Timothy Gentner’s Auditory Neuroscience lab recently collaborated with Vikash Gilja’s Electrical and Computer Engineering lab, and others at UC San Diego, to decode a songbird’s brain activity to produce its song.
Now, they hope to apply lessons learned from songbirds directly to humans to create an entirely new type of speech prosthesis to allow users to speak freely—extending beyond the rudimentary communication abilities of current technologies.
“We’re talking about, potentially, a fundamentally different technology to restore communication,” says Gentner, whose fascination with animal communication began while volunteering at the Woodland Park Zoo in Seattle as an undergraduate student.
Gentner was intrigued by siamangs, large gibbons that live in trees and “sing incredible duets.” So he started recording them to try to decode their songs, and went on to study animal communication and neural mechanisms. But instead of primates, he focuses on songbirds.
Bird song is a very well developed field, which centers on attempting to understand the neurobiology and behavioral ecology of song, song production, and song learning.
“Bird song is one of the premiere neurobiological model organisms for vocal learning,” says Gentner. “Only a few groups of animals feature complex, learned vocal behaviors—songbirds, humans, whales and dolphins, and a few others.”
Zebra finches are the dominant model species in songbird research because their vocalization is highly repeatable and shares some similarities with human speech. “They sing a structured song many times throughout the day, so we can record complex, learned neural activity,” he explains.
To do this, silicon electrodes are implanted into male adult zebra finches. As they sing, the electrical activity of several populations of neurons within the sensorimotor area of their brain—involved in controlling the muscles responsible for singing—get recorded.
Then the challenge is to decode it in a way that can be used to generate the vocal signal itself.
This is where machine learning comes in. “We couldn’t do this without machine learning,” says Gentner. “We’re essentially placing antennas into a bird’s brain and measuring little voltage traces. Machine learning takes what looks like complex noise with spikes and crackles in it and figures out how to decode it.”
This enables transforming the measurements into the variables that drive their model of the zebra finch’s vocal organ, the syrinx. The syrinx in birds works like the larynx in humans, but with slight modifications. It has a group of muscles controlling airflow and tension, similar to vocal cords, which are responsible for how fast they vibrate.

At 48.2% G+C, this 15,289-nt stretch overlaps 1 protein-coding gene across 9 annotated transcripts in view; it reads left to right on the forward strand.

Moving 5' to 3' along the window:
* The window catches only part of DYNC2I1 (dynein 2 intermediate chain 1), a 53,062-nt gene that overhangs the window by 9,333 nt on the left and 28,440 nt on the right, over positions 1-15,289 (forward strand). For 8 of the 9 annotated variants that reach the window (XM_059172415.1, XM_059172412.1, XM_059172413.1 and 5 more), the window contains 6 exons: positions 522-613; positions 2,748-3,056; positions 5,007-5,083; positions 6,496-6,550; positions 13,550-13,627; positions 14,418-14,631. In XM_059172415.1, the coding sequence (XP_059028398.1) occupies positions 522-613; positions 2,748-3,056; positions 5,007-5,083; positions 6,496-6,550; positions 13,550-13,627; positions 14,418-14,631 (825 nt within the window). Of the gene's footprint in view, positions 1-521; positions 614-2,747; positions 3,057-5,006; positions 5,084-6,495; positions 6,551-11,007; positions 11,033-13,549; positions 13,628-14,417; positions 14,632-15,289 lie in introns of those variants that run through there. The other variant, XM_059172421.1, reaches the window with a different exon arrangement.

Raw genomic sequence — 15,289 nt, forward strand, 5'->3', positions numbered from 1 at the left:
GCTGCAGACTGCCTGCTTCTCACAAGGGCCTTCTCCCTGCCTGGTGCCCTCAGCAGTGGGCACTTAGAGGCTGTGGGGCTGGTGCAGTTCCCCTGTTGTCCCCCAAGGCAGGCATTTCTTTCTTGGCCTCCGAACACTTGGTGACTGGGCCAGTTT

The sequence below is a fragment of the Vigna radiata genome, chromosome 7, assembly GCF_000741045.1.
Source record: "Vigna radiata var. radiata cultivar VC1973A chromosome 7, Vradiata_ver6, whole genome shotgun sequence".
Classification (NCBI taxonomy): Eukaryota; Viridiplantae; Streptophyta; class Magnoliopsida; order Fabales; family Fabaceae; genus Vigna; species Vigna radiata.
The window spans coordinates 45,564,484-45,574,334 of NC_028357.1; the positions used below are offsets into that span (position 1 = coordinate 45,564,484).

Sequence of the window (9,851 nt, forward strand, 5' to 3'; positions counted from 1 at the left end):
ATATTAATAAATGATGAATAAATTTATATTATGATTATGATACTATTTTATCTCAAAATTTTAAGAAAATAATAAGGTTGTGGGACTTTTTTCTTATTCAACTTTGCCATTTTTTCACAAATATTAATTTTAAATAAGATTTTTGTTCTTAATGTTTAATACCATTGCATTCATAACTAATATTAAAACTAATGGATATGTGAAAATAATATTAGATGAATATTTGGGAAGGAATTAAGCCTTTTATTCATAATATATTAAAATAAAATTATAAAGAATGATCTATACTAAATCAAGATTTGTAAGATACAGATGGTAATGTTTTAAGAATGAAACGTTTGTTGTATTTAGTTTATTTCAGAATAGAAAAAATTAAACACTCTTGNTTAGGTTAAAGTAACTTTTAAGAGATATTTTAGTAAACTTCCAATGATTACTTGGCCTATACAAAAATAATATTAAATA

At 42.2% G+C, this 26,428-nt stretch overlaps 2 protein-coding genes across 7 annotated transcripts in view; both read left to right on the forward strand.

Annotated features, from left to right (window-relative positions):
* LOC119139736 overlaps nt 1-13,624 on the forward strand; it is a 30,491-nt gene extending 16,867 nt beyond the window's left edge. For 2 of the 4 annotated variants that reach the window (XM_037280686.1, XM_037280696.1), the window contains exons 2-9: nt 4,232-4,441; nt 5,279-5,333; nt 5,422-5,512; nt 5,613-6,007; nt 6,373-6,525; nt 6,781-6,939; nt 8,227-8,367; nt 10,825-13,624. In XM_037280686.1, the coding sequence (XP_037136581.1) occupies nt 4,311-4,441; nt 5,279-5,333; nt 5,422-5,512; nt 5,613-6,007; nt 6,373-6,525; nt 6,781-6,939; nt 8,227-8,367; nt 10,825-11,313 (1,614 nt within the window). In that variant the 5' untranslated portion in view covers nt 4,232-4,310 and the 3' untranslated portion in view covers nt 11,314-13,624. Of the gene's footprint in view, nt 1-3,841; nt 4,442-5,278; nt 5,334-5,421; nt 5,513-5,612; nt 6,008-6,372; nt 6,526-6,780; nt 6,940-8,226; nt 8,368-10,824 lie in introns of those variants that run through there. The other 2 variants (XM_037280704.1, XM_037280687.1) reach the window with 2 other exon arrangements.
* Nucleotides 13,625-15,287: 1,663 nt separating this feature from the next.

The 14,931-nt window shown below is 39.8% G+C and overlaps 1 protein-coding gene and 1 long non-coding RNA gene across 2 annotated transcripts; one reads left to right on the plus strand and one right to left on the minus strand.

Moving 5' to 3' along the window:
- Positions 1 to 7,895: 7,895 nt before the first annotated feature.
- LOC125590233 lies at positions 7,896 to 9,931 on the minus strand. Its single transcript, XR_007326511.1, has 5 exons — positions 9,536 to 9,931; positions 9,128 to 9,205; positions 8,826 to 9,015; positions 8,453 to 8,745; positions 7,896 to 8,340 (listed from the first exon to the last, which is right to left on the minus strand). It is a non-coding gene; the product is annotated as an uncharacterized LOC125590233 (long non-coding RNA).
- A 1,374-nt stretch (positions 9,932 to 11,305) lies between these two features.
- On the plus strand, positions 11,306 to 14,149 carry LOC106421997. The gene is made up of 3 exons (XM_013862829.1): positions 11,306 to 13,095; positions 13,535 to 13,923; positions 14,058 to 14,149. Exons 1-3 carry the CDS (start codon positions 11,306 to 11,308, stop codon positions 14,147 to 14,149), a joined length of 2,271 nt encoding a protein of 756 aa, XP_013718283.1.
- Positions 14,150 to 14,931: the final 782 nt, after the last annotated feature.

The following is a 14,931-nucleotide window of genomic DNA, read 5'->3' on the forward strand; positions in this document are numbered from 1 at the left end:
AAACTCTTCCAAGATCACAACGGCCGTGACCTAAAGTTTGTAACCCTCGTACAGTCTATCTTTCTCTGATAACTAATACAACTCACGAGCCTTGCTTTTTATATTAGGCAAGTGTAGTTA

“We’re trying to map neural activity so we can figure out how the math works and how the engineering has to work to get enough data to enable producing not just a fixed library of words, if you will, but all of the possible syllables that can be produced and combined in any way you want,” Gentner says.
One of the main lessons learned from zebra finches is that different regions of the brain appear to be contributing to the structure of brain signals, which introduces another challenge of understanding these really complex behaviors.
“We can describe them in really simple terms or zero-in on the fine level of detail required for coordinating all of the muscle groups that need to work together and to integrate the sensory-motor feedback required to modify the muscles,” he elaborates. “Complex behavior is a range of different components working together across time and spatial scales—and the brain controls all of it.”
Another lesson learned is that recording collective activity across groups of neurons, “works surprisingly well in driving some of our models,” Gentner says. “It gives us clues about the way neural systems are structured, as well as their redundancy and resilience. Individual neurons jump into and out of circuitry, and yet the bird is still able to produce the behavior. Whether we’re recording from one neuron or a group of them, we can still extract the same kind of information.”
Instead of trying to recreate sound, the researchers wondered what if they tried to recreate the components of a model that described the way the vocal apparatus, the syrinx, works in birds?
So rather than trying to map the neural activity to the song, they mapped the neural activity to the dynamics of the model of the syrinx. And once they figured out how the variables in the model and equation are controlled by neural activity, they could just let the model run and it generates the song—right down to the pitch, volume, and timbre of the original.
Gentner and his UCSD colleagues are now working to apply what they’re learning from birds directly to humans. This means implanting humans with electrical arrays, which, as you can imagine, requires numerous checks and balances.
It’s not entirely clear yet when a speech prosthesis based on this work might be available, but the group hopes to begin piloting studies in humans within the next two years.
Gentner notes that Kavli Institute for Brain and Mind (KIBM) was instrumental to this work. “We had a crazy idea, and KIBM helped fund it,” he says. “We couldn’t have done this without them and their support for high-risk work with the potential to make a big impact down the road.”
What’s next? Gentner and colleagues are already working with European starlings, which produce a more flexible range of sounds and can mimic all sorts of noises. European starlings haven’t been studied as much as zebra finches because their song is a lot more complex and variable, “so it’s the next level of challenge for us,” he says.